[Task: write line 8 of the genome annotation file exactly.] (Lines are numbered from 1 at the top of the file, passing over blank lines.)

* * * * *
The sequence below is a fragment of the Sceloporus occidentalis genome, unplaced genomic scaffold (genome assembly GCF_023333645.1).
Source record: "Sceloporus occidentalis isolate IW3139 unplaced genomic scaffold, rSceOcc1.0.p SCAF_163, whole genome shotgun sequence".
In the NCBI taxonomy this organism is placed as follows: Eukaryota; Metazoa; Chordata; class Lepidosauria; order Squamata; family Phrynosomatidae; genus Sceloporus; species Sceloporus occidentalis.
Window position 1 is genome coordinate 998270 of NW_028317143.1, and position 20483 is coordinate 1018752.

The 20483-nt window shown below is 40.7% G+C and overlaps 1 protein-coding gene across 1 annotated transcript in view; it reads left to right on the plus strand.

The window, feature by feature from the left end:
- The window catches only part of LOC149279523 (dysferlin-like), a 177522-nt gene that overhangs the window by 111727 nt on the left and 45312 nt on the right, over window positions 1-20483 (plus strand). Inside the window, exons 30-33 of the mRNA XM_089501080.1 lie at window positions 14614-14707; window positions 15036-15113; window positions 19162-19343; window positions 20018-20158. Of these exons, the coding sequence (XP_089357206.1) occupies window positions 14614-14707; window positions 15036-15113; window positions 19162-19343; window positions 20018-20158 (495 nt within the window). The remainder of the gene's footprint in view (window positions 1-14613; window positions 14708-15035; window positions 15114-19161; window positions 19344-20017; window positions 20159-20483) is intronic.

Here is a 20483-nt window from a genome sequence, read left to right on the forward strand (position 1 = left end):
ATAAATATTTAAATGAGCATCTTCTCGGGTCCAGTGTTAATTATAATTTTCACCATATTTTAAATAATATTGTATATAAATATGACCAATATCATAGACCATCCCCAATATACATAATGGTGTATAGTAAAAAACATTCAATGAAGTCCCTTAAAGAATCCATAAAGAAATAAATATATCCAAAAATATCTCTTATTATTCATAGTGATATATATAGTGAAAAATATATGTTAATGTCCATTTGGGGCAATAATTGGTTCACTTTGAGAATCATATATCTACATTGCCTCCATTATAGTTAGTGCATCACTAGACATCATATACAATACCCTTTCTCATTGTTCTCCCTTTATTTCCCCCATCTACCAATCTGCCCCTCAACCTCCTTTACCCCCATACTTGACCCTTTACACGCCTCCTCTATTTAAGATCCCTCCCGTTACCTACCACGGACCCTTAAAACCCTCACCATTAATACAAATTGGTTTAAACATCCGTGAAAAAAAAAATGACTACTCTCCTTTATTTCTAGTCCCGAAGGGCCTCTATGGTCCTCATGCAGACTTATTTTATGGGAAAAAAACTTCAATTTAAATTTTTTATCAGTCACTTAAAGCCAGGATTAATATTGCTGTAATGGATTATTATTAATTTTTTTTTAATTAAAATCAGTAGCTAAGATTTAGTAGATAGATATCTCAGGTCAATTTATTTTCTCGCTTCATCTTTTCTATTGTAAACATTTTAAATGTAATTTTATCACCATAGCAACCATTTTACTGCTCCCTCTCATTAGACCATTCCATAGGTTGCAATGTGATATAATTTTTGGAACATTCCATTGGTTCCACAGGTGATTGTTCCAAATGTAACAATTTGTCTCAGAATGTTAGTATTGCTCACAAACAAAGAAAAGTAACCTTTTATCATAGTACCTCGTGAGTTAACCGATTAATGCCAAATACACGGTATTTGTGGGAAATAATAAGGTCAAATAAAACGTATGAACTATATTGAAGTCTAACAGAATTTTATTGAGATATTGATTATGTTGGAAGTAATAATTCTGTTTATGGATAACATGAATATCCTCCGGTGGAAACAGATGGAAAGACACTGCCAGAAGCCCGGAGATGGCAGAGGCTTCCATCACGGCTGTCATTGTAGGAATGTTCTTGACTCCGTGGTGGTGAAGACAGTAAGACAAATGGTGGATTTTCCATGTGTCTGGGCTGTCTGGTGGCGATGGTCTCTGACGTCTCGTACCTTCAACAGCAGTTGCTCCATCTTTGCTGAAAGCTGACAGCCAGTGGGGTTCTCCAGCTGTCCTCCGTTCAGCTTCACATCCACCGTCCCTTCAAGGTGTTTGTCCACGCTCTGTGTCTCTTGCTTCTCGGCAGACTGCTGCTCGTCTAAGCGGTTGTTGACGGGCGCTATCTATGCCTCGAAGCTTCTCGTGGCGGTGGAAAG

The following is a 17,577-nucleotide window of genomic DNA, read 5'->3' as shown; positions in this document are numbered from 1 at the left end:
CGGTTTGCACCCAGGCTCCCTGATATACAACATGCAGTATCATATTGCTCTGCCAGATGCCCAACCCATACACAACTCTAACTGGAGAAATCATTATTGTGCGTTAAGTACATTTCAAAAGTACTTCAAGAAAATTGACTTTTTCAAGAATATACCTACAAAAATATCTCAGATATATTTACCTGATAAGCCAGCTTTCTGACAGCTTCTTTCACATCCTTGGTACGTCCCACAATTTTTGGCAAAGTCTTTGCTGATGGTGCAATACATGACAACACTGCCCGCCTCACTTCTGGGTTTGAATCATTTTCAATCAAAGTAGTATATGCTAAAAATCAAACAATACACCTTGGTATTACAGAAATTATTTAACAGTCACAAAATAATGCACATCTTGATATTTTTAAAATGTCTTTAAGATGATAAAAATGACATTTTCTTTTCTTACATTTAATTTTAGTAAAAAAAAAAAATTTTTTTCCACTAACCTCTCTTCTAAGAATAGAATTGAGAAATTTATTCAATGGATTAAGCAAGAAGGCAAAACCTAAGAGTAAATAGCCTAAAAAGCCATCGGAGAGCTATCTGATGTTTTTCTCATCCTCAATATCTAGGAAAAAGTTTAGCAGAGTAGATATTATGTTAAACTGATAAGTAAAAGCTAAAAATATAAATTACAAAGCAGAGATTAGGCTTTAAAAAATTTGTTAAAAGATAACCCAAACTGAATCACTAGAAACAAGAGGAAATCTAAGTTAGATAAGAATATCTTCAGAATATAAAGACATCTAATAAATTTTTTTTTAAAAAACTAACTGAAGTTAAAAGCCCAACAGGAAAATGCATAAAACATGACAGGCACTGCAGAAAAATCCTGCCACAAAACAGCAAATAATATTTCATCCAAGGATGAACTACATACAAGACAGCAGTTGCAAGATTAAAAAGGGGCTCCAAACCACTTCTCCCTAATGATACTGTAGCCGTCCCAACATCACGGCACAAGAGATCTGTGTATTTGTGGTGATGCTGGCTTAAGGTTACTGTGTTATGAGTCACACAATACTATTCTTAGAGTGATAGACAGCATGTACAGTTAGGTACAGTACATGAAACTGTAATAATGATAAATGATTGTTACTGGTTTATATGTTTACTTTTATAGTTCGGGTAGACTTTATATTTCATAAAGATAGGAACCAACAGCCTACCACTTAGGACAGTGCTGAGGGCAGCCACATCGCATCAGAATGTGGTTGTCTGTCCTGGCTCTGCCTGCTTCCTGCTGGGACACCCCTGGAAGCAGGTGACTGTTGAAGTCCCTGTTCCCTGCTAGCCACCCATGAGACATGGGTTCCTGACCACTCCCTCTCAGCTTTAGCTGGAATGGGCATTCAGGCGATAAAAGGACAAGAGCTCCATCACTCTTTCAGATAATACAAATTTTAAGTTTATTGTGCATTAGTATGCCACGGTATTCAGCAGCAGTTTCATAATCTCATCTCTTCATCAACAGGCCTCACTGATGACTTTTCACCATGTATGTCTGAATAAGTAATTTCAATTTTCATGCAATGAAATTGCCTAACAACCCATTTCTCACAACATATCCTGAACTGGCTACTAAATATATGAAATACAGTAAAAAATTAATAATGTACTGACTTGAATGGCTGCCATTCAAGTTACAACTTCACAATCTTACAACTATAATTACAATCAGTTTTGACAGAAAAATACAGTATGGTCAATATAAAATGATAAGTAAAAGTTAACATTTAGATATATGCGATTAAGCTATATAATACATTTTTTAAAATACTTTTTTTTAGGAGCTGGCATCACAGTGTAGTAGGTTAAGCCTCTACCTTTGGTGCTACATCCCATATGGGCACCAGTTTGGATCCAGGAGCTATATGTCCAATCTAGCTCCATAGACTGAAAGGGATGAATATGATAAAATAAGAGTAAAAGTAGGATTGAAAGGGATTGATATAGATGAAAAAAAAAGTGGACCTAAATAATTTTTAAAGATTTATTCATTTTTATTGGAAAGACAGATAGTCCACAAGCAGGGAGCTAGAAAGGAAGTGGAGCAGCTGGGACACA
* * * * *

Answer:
Here is a 20483-nt window from a genome sequence, read left to right on the forward strand (position 1 = left end):